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Women Called up for Crisis Management


A large number of business leaders will only appoint a woman into a very senior post in times of crisis and poor performance, according to a Chartered Institute of Personnel and Development (CIPD) report.

The CIPD said that this leaves female leaders facing a form of hidden discrimination that makes them more likely to fail than their male counterparts.

Women in the boardroom: the risks of being at the top conducted by the University of Exeter, pulls research together that shows women are more likely to be appointed at a time when organisations experience poor performance and often set up to fail:

  • Company performance leading up to the appointment of a director differs depending on the gender of the appointee: for FTSE 100 companies that appointed men to their boards of directors, share price performance was relatively stable, both before and after the appointment. However, in a time of a general financial downturn in the stock market, companies that appointed a woman had experienced consistently poor performance in the months preceding the appointment (Ryan and Haslam 2005).

  • Business leaders are more likely to select the female candidate when the company's performance was said to be declining than when it was improving: a study of 83 senior managers participating in a regional Business Leaders' Forum (Haslam and Ryan 2006, Study 4). In a scenario that involved appointing a financial director to a company these business leaders were much more likely to see the female candidate as suitable for the position when the organisation was experiencing a marked downturn in performance.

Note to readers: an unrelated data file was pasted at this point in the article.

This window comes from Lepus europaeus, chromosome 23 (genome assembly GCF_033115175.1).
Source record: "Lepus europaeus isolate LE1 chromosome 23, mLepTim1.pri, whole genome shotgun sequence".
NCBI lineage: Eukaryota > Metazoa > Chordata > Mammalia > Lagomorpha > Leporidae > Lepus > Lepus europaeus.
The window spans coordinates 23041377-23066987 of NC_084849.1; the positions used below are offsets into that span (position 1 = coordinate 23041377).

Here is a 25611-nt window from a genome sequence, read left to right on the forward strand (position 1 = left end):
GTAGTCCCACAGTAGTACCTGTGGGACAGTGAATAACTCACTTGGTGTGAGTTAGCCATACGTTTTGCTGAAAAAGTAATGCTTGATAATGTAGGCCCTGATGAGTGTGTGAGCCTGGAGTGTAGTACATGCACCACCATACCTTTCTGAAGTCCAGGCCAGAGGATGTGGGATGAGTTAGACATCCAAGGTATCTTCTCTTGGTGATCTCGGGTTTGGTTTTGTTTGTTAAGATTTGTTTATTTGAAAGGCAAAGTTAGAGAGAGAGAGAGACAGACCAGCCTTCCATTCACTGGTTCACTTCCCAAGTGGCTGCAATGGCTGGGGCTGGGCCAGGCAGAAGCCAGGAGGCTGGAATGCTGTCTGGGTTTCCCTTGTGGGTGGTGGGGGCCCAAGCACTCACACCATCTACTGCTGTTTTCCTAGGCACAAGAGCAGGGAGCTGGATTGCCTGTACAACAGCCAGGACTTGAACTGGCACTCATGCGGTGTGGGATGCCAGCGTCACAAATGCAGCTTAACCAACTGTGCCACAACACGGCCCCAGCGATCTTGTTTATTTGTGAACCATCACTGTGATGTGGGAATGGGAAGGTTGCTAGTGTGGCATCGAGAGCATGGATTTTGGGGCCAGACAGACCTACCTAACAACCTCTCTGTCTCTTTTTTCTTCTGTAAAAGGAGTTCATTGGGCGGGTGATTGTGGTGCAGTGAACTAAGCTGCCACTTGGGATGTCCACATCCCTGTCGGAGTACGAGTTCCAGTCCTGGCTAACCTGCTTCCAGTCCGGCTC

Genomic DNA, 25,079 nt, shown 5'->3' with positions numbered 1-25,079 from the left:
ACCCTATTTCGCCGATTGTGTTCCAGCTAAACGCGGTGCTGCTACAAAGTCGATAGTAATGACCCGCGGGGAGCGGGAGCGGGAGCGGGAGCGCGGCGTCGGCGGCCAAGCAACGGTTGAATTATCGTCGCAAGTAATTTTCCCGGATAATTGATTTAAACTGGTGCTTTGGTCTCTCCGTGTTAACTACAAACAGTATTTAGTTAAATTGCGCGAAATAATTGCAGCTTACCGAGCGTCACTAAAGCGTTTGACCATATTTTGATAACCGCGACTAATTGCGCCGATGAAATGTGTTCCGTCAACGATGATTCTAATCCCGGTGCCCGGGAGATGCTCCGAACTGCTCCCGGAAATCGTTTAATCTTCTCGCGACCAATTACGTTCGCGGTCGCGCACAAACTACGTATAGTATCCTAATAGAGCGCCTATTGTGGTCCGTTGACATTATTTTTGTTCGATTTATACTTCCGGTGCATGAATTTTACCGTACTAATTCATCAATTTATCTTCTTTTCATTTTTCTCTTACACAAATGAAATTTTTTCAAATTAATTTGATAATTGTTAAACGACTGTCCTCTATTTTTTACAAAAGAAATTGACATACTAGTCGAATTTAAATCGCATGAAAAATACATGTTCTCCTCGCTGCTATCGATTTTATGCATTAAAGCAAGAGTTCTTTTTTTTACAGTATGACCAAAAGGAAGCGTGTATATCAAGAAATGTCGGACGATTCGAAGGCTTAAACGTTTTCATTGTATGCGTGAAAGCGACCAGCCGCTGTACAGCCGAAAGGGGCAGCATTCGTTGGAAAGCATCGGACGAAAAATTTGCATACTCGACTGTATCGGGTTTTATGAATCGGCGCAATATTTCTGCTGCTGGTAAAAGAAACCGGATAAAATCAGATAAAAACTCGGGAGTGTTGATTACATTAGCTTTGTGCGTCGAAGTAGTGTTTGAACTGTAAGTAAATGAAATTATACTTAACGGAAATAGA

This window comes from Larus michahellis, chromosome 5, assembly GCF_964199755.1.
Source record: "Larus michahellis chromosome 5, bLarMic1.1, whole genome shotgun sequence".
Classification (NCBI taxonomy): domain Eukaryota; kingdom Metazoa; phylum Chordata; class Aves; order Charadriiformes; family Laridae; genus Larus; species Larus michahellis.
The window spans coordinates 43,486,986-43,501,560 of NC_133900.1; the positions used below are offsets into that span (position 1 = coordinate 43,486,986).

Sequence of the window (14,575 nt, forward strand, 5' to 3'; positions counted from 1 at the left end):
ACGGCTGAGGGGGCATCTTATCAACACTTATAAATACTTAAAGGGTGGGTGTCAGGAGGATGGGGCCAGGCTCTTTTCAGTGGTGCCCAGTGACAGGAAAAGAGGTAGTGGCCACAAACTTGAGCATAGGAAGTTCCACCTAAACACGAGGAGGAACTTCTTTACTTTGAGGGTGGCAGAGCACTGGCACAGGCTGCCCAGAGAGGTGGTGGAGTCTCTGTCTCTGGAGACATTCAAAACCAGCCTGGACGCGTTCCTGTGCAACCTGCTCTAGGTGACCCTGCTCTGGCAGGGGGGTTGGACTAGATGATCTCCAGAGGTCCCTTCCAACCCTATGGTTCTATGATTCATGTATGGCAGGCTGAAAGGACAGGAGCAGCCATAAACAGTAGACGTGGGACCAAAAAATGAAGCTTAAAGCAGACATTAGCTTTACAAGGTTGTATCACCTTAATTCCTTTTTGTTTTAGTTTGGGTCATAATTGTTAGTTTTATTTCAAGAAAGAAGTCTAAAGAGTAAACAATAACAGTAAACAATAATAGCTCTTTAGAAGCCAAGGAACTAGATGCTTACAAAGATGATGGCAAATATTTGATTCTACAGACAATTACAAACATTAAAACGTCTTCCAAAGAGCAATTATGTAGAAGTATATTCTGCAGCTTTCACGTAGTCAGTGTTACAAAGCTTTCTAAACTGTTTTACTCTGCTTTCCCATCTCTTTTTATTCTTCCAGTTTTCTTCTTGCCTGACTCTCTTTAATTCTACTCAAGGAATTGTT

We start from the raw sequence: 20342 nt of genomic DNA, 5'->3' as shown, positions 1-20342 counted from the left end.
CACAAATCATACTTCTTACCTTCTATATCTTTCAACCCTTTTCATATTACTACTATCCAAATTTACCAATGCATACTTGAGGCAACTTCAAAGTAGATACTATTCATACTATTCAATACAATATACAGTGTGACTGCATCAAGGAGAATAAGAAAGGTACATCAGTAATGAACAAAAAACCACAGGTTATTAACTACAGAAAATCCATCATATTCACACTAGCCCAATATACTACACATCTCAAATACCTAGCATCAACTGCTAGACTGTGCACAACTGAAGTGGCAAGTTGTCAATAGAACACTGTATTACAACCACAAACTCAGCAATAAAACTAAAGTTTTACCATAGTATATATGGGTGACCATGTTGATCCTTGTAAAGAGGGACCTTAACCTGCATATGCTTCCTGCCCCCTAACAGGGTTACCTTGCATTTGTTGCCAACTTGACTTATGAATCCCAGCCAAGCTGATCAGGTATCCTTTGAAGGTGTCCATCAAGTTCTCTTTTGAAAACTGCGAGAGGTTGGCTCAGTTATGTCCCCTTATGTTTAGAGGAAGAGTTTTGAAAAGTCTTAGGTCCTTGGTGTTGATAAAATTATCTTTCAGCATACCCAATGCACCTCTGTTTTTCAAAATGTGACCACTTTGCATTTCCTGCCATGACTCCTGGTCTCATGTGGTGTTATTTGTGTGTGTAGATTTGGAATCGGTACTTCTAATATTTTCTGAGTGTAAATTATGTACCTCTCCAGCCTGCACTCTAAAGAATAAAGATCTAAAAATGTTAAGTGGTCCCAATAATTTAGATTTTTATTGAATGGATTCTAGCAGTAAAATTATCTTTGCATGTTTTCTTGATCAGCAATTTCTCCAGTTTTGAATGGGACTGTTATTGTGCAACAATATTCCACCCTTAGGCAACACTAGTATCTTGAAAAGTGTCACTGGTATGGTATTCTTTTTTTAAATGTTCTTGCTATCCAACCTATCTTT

• Research findings also support the notion that the glass cliff can be seen as an opportunity (Haslam and Ryan 2006): in response to a scenario involving the appointment of a financial
    director, business leaders believed that a risky situation was seen to provide a male candidate with a much lower quality of opportunity than a non-risky situation. However, the opposite was true for an equally qualified female candidate.

Dianah Worman, CIPD diversity adviser, said that female leaders were "often set up to fail".

"Due to limited opportunities open to female leaders many are forced to take the more difficult jobs in organisations with a history of poor performance, perpetuating the myth that women are poor performers in senior positions, and covering up the true extent of discrimination for the most desirable senior management positions," Worman said.

"But the growth in the number of successful small businesses owned by women goes someway to indicate their business and leadership capabilities and highlights the talent other large organisations are missing. So old fashion attitudes are not only unfair and discriminatory towards women but they leave organisations shooting themselves in the foot.

"It is in the best interests of business to take action to enable achievement rather than sitting back and hoping for the best - organisations need to open their doors to the leadership capabilities of both halves of the population, regardless of the performance of the organisation," she added.


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